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London Underground

The London Underground (Tube) has a network of 11 lines and is the world’s first underground railway system. With 250 miles of lines, it won’t be hard to find a tube station near you, except if you stay in zone 3 or further away.

London Underground
London Underground station

London Underground during rush hour
London Underground during rush hour

Plano de metro de Londres
London Tube Map

In the UK, the subway or metro is called "Tube" or "Underground". 


London is divided into 9 zones that start in its historic center. Most top attractions are found in zone 1 and 2. Travelers will find Heathrow Airport in zone 6.

When you buy a single journey ticket for the Tube, you have to know what zone your stop is in and what zone you’re going to. Unless you’re staying in another zone, the most common zones for tourists to visit are 1 and 2.  


  • Zones 1-3: £4,80.
  • Zones 1-5: £5,80.
  • Zones 1-6: £6,00.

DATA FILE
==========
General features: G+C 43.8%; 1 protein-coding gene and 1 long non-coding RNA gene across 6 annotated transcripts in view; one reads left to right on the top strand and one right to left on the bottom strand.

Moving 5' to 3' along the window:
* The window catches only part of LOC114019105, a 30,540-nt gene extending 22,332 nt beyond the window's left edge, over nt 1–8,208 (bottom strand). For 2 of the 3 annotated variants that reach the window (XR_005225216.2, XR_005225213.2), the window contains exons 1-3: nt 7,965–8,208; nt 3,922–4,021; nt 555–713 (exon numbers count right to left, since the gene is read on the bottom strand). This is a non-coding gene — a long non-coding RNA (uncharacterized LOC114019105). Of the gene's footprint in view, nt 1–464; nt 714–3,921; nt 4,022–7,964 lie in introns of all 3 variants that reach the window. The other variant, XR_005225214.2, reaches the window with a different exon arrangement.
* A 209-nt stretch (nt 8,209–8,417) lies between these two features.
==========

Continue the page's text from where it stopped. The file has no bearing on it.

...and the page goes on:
• The zone 1-3 includes all stations between zone 1 and zone 3, zone 1-5 includes all stations between 1 and 5 and so on.

As you can see the fares for single-journey tickets are very expensive, so we recommend getting a Travelcard or Oyster Card.

Tube Map

Although you can get a map of the Underground in any Tube station once in London, you can check the following Tube map before getting to your holiday destination: 

Times and frequency

There is no set timetable for the tube in London, but it opens approximately at 5 am and closes at 12 am. Trains leave the first station at 12 am. Consequently, by the time it gets to the center it is normally after 12 am, so you’ll be able to take the last train at approximately 1 am.

Frequency depends on the different lines and the time of day it is, but in the centre of London you normally won’t have to wait more than 2 – 3 minutes to catch a train.

DLR and London Overground

The DLR (Docklands Light Railway) and the London Overground are two additional lines that despite having different names, are completely integrated into the London Tube network. If we include these two lines, London’s Underground has 13 lines.

These two lines are interesting for visitors as they both run to Greenwich.